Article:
In January 2019, Maison et Objet celebrates not only l’exception française, but also the re-emergence of the country of Molière on the international scene. And where better to do that than at a quintessentially Parisian trade fair devoted to decoration, design and lifestyle? “There’s a renewed curiosity about the French, a sort of fascination at the moment”, asserts Vincent Grégoire of the Paris-based forecasting agency NellyRodi. He cites examples such as first lady Brigitte Macron, the victorious World Cup soccer team, and fashion designer Olivier Rousteing. The theme chosen may have a humorous note to it—Excuse My French!, but it takes a very serious look at the reasons behind this renaissance.
Imagined by NellyRodi, the Trend Forum in Hall 7 encapsulates the phenomenon with a handpicked selection of products that embody the new Gallic spirit. International visitors are offered the opportunity to discover new French brands and designers, while locals can get a better idea of how best to benefit from the “Made in France” fad. Based on the Hall of Mirrors in Versailles, the décor also includes a few more dissonant notes. “French style is all about playing with opposites and exploiting the art of paradox”, notes Grégoire. A small truck stands parked in the middle of the space, while an ultra-contemporary ceiling light shakes things up amongst a host of traditional chandeliers.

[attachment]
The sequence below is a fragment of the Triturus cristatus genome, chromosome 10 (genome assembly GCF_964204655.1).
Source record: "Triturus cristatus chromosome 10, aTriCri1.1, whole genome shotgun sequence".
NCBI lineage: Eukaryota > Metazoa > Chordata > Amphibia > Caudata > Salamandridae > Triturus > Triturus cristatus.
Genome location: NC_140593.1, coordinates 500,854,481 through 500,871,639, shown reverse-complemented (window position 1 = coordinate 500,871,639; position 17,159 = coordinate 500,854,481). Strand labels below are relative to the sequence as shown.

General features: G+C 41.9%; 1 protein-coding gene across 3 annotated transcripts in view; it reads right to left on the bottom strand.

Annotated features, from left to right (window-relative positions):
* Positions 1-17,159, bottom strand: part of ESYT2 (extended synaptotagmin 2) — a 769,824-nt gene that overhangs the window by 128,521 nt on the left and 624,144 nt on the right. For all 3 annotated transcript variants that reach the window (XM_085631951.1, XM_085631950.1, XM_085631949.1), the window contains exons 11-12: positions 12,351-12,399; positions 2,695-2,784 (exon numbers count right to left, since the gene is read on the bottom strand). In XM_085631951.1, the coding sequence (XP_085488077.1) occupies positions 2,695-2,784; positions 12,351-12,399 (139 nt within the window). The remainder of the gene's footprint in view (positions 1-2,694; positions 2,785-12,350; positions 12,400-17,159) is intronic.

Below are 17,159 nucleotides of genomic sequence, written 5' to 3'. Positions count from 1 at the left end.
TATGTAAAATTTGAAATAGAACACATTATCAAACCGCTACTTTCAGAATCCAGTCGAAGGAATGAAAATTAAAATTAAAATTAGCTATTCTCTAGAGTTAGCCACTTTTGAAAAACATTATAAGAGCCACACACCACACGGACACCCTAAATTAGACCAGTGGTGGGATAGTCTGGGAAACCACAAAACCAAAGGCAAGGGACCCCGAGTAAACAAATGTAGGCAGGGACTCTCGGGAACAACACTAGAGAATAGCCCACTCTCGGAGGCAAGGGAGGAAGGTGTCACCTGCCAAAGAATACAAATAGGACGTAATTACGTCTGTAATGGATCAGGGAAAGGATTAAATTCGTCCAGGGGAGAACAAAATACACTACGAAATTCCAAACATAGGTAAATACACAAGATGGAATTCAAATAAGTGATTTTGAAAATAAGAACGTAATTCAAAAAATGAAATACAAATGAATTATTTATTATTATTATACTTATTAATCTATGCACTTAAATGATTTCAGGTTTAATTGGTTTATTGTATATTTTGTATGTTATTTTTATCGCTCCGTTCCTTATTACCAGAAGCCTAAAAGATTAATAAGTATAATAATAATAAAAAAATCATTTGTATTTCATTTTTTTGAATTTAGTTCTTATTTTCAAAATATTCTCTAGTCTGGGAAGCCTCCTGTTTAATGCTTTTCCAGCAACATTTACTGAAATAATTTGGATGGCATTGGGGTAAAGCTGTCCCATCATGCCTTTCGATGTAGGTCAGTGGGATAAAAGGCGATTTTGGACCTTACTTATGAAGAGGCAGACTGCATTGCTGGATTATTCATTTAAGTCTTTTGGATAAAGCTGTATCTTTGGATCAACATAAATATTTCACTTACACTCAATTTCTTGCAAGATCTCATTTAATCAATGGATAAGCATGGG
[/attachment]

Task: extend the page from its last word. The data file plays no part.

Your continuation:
The spotlight is cast on four different areas, which are contributing to French success in the world of design:
Leading the way is a whole array of small manufacturers and producers—or petites maisons—a number of whom first came to prominence at MAISON&OBJET. With brio, they are reinventing age-old savoir-faire in order to create products that are exclusive, original and highly desirable.
The pre-eminence of the French Tech industry is also playing its part. As the entrepreneur Xavier Niel notes, “France has become the principle European destination for technology”. Paris is home to the world’s largest start-up campus, Station F, and companies all over the country are at the forefront of innovations in the domestic field.
There is also a new cosmopolitan generation—a “nouvelle vague”—of creatives, whose inspiration comes from further afield. They combine classic French chic with influences from other cultures and traditions in a novel spirit of fusion and mix ‘n match.
A sense of daring has always been an integral part of French elegance and a group of designers are making their mark with a style that could best be described as “Classic With A Twist”. Their work is both singular and sometimes surreal, highly creative and a touch transgressive. As Grégoire points out, even the most classical symbols of French chic, such as Brigitte Bardot or Coco Chanel’s little black dress, were initially seen as shocking.
So, no excuses needed. Vive le style français!